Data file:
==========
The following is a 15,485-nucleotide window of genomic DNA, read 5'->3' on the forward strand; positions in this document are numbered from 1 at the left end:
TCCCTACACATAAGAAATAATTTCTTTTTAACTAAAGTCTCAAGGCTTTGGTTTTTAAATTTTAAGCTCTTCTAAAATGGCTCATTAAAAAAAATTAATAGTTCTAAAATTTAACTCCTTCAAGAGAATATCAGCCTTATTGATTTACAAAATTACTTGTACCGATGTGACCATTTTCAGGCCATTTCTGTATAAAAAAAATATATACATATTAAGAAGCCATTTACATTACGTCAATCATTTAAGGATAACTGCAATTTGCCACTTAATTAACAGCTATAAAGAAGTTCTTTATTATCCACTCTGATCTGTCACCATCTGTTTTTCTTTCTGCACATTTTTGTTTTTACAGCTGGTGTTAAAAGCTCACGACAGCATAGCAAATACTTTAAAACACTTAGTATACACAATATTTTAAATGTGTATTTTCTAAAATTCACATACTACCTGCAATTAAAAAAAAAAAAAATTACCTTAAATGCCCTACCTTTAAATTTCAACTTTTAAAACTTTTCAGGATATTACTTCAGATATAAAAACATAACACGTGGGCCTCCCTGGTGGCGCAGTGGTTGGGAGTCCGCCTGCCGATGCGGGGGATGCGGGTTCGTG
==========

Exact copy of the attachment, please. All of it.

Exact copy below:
The following is a 15,485-nucleotide window of genomic DNA, read 5'->3' on the forward strand; positions in this document are numbered from 1 at the left end:
TCCCTACACATAAGAAATAATTTCTTTTTAACTAAAGTCTCAAGGCTTTGGTTTTTAAATTTTAAGCTCTTCTAAAATGGCTCATTAAAAAAAATTAATAGTTCTAAAATTTAACTCCTTCAAGAGAATATCAGCCTTATTGATTTACAAAATTACTTGTACCGATGTGACCATTTTCAGGCCATTTCTGTATAAAAAAAATATATACATATTAAGAAGCCATTTACATTACGTCAATCATTTAAGGATAACTGCAATTTGCCACTTAATTAACAGCTATAAAGAAGTTCTTTATTATCCACTCTGATCTGTCACCATCTGTTTTTCTTTCTGCACATTTTTGTTTTTACAGCTGGTGTTAAAAGCTCACGACAGCATAGCAAATACTTTAAAACACTTAGTATACACAATATTTTAAATGTGTATTTTCTAAAATTCACATACTACCTGCAATTAAAAAAAAAAAAAATTACCTTAAATGCCCTACCTTTAAATTTCAACTTTTAAAACTTTTCAGGATATTACTTCAGATATAAAAACATAACACGTGGGCCTCCCTGGTGGCGCAGTGGTTGGGAGTCCGCCTGCCGATGCGGGGGATGCGGGTTCGTG